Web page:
If You’re Overwhelmed and Exhausted Right Now, It Could Be Worry Burnout

Fitness

You’ve heard of burnout, you’ve heard of worrying, but did you know there’s such a thing as worry burnout? Truly the best of both worlds, worry burnout occurs when you’re exhausted and overwhelmed by worry, but at the same time, you can’t stop worrying. “When you really break down the feeling of worry, it does cause us to experience stress, frustration, anxiety, and the feeling that we lack control,” licensed professional counselor Shae Reid, MA, LPC, CST, CCTP and executive director at Connections Wellness Group, explains. When you can’t turn it off, the negativity of that emotion can cause burnout, leading to symptoms of exhaustion, fatigue, and anxiety.

Of course, it’s no surprise that worry burnout is coming to the forefront right now. We’re coming off of two years of pandemic life, which have also included racial violence, political upheaval, and now war — and that’s just when we talk about the bigger picture. There are also all the personal concerns you deal with on a daily basis surrounding school, work, relationships, family, health — the list goes on. We’ve witnessed a worldwide mental-health crisis over the past few years, and the rise of worry burnout feels like a good indication of that: we’re being burned out by our own worries, anxieties, and fears.

Worry Burnout: Symptoms and Signs

Worry burnout is a feeling of burnout or exhaustion stemming from overwhelming feelings of worry. Symptom-wise, it can present in many ways, Reid tells POPSUGAR. The most noticeable symptoms are:

  • Chronic fatigue. “When we experience chronic fatigue, it feels as though there is no motivation present,” Reid says. “We become exhausted, and the body feels physically weak. As this continues, we begin to feel physically, emotionally, and psychologically drained and depleted.”
  • Anxiety. “Anxiety can present with such symptoms as worry, tension, nervousness, or fear,” Reid explains. “The longer the worry burnout persists, the more intense these feelings become.”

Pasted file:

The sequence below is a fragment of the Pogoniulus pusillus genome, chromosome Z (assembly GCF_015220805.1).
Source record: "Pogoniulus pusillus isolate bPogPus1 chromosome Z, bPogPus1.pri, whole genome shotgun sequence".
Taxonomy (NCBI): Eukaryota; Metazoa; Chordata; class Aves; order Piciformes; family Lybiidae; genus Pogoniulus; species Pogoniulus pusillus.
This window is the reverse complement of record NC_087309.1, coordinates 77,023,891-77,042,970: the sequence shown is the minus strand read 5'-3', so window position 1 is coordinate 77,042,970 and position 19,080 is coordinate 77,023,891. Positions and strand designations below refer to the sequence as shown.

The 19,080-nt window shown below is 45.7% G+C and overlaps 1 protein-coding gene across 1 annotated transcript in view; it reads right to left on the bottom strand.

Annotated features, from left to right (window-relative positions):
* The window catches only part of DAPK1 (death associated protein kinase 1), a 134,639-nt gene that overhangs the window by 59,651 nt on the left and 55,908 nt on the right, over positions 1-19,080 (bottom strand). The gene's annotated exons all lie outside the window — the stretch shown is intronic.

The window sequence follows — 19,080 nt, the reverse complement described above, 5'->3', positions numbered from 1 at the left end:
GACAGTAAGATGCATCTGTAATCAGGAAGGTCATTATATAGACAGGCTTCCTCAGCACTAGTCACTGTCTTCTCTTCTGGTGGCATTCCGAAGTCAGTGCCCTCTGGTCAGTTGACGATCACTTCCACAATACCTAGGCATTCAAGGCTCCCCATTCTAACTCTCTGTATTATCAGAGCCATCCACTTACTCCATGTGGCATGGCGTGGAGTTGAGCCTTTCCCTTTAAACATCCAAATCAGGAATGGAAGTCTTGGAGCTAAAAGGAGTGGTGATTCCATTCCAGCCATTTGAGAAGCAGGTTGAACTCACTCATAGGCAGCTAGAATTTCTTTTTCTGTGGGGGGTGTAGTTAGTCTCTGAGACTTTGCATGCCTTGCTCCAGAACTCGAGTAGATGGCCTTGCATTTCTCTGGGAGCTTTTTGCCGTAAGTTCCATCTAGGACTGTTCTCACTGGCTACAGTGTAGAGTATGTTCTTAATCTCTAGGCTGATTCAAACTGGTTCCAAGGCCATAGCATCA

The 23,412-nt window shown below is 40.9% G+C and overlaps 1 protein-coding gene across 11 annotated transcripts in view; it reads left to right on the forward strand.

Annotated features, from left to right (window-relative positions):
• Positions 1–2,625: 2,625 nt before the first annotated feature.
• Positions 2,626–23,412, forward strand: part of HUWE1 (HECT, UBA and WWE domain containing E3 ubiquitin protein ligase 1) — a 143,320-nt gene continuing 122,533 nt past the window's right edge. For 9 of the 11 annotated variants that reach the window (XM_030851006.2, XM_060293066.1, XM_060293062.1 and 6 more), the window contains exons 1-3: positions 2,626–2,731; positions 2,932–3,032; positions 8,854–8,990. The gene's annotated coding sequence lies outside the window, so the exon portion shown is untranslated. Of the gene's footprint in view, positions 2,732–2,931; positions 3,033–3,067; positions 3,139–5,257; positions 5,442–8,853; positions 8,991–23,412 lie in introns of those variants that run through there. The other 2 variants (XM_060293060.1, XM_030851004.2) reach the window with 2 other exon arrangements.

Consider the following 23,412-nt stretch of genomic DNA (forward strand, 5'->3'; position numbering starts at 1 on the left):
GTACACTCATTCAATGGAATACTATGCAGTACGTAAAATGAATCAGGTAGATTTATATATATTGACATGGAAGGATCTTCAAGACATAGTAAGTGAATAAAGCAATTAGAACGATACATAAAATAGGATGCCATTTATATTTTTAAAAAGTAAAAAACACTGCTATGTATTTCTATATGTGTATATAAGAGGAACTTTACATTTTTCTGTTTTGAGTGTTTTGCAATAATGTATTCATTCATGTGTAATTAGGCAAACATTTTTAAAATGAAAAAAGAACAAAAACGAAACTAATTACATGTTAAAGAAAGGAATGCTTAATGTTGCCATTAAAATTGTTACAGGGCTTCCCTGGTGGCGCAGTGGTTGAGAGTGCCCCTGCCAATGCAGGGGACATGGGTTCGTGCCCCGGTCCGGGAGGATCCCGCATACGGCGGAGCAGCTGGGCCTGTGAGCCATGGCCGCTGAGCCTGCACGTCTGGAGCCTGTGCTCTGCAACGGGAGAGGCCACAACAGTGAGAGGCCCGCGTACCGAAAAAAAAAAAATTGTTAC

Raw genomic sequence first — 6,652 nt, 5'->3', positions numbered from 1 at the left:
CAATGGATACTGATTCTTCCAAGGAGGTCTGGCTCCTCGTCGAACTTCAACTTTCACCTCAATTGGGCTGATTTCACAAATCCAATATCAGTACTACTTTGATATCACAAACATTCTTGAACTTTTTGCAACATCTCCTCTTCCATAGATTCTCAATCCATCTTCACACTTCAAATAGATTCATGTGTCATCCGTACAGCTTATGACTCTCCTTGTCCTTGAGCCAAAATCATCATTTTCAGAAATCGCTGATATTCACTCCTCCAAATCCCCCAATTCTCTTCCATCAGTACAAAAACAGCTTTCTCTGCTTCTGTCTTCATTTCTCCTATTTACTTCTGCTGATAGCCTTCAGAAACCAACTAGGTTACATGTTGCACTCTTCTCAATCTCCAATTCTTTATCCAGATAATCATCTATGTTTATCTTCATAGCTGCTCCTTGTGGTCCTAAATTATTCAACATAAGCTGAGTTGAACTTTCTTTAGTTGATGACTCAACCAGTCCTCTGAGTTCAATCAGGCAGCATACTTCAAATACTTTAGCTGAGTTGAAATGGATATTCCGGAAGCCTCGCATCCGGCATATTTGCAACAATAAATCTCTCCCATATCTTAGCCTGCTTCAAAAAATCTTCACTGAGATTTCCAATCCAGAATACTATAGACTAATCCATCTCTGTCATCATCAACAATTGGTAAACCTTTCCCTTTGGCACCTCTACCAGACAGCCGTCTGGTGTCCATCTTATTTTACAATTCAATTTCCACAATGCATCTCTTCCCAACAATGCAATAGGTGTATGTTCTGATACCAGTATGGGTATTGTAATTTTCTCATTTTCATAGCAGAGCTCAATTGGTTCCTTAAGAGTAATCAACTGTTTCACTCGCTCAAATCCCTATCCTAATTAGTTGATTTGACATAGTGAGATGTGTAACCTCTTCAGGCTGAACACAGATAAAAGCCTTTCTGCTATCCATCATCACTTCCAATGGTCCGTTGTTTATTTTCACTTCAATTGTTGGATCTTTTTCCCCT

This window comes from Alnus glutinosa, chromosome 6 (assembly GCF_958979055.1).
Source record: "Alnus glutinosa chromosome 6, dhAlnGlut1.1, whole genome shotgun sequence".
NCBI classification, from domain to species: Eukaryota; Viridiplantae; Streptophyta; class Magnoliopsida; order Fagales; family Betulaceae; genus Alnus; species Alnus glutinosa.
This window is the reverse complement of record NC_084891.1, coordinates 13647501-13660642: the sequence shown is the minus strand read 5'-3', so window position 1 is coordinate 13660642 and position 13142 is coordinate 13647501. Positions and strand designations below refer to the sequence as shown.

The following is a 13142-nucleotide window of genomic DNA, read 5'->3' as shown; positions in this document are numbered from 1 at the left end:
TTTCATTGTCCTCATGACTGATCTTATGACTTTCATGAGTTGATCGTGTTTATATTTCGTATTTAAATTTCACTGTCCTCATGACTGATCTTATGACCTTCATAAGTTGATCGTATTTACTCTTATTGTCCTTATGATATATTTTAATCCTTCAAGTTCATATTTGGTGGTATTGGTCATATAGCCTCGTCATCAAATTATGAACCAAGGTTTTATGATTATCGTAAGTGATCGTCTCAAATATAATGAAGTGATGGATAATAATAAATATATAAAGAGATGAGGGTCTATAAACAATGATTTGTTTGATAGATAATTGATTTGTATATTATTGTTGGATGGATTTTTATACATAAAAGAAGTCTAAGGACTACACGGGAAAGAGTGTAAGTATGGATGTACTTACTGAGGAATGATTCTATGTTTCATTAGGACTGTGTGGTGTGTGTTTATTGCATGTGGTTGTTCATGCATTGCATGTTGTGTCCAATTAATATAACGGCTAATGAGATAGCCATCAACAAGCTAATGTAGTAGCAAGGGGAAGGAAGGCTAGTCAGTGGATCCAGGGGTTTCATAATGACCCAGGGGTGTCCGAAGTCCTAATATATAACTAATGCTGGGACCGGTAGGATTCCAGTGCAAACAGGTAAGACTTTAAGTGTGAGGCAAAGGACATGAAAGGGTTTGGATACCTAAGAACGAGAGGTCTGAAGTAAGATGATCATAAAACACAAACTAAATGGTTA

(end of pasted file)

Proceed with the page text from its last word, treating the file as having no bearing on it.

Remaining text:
• Feelings of cynicism or detachment. Worry burnout can cause you to feel cynical or jaded. You might also feel inclined to isolate yourself from family or friends.

How Can I Manage Worry Burnout?

It’s normal to be experiencing worry burnout right now, but that doesn’t mean there’s nothing you can do about it. “The important thing about worry burnout is to catch it in the early stage,” Reid says. “By doing so and taking measures to reverse it, these more severe symptoms can be avoided.” Here are a few things you can do right now to manage worry burnout.

  • Practice self-care. We know, we know, stop us if you’ve heard this one before. There’s a reason why self-care is so highly recommended, though. “When we actively put effort into taking care of ourselves . . . we can adjust our mood, thoughts, feelings, and even our outlook on the day,” Reid explains. Self-care strategies are unique to each person, she adds, but can range from simple daily activities — like sleep, meditation, exercise, or taking a bath — to “treat yourself” moments like getting a massage or taking a day off (or a vacation), if possible.
  • Identify things you can control. Worry stems, in part, from feeling like you can’t control something (or anything). We can counter that feeling by identifying things we can control. “Being able to identify things we actually have control over gives us that feeling of ease and a sense of security” that we do have some power in our lives, Reid says. Note that these don’t have to be big things; it can be as simple as deciding what you want to eat, what YouTube video you want to watch, or when to go for a walk.
  • Use coping mechanisms. Similar to self-care, coping mechanisms differ from person to person. Spend some time figuring out what activities help you cope with worry burnout, Reid advises. Some people use meditation or exercise, even if it’s just a short walk. “Music is useful for clearing the mind,” she adds, and even TV or movies can help by “taking our mind off the issue and allowing us to fall into another story.”
  • Try therapy. Talking to a therapist can be very helpful if you’re dealing with worry burnout. You’ll be able to express how you’re feeling and get validation for those feelings, which “is extremely powerful,” Reid says. “It makes us feel like we’re not alone in what we’re feeling.” Remember, too, that therapy isn’t just reserved for times when you’re really struggling. “Therapy can be utilized when we are noticing that things are changing,” Reid says, “and it’s more difficult to deal with them than usual.”

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